Tony Ehrenreich, a leader of the important coalition of South African trade unions, Cosatu, preempted him earlier in the week with the following comments: "Even though China is our biggest trading partner, we should not exchange our morality for dollars or yuan." Read more.
On Facebook, Israel Writes in Arabic to Engage a Contentious Public
The men and women in charge of branding and marketing for Israel's military are known for their active engagement in social media, but something they had not been particularly known for, at least not until very recently, was the generation of content written and produced in Arabic. Incredibly, this week didn't just see Palestine voted into full membership at UNESCO, it also saw the public unveiling of the Israeli army's first bona fide Arabic Facebook page. It's set to join the ranks of the army's official Arabic Twitter, YouTube channel, and the Israel Defense Forces' official Arabic website.
The army's updates on the world's largest social network are intended to supply "approved public information" about its "activities in the Palestinian territories" and spark off interactive engagement with its readership - something the Israelis don't expect to have much trouble with.
That Israel is providing military dispatches in the language of its famously disputatious brethren is being viewed by many as the country reaching out to the domestic and international Arabic-speaking community - most especially the great numbers that find themselves under new, if unresolved, leadership on account of this year's phenomenal Arab Spring uprisings.
Maj. Avichay Adraee, spokesperson for the Israel Defense Forces, is credited with championing Arabic social engagement. He has referred to the need for Israel's military to build a relationship of trust with the Arabic-speaking public - one that is "maintained on a daily basis" and that extends beyond times of crisis. Read more.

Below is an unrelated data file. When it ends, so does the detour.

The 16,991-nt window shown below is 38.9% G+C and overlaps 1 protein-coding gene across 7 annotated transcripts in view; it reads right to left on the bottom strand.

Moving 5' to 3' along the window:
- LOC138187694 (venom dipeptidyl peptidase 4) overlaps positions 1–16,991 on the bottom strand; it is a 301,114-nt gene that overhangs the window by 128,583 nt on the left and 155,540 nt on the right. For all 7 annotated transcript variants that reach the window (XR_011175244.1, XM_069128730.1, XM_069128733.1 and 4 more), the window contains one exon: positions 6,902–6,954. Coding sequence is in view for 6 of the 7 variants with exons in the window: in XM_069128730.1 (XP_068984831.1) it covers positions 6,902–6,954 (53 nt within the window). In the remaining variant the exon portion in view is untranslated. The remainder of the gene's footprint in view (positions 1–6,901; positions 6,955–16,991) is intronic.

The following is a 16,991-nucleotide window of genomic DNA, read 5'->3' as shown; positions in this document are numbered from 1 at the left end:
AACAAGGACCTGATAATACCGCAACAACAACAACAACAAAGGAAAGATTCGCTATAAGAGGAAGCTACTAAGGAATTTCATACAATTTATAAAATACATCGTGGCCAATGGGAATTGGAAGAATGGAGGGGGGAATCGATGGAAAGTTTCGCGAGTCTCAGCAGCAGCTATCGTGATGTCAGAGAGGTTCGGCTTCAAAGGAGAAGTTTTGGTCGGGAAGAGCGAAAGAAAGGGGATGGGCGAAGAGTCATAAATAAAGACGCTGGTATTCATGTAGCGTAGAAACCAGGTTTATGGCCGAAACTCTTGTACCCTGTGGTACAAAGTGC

Google Unveils Ten Changes to Its Search Algorithm
Google has announced ten changes to its search algorithm, ranging from more relevant snippets to dropping a ranking signal in Image search. Although the tech giant makes nearly 500 changes to its algorithm every year, yesterday's announcement was part of an effort to unveil the "methodology and process" behind such improvements.
One of the latest changes involves snippets. Now when users search Google, they will see snippets with text from the actual page content, instead of text that is part of a header or menu. Another change related to snippets includes rich snippets for people who are searching for software applications. Google will now feature extended snippets with more details about the applications, like cost and user reviews.
Several of the recent changes have to do with the way search results are ranked in Google. For example, the tech giant has refined the way it determines official web pages. The new change will rank official websites even higher. Also related to search rankings, Google has retired one of its signals to help rank its search results, a signal in Image search related to images with information from several documents on the Internet. According to Google, this signal no longer appears to have a significant impact.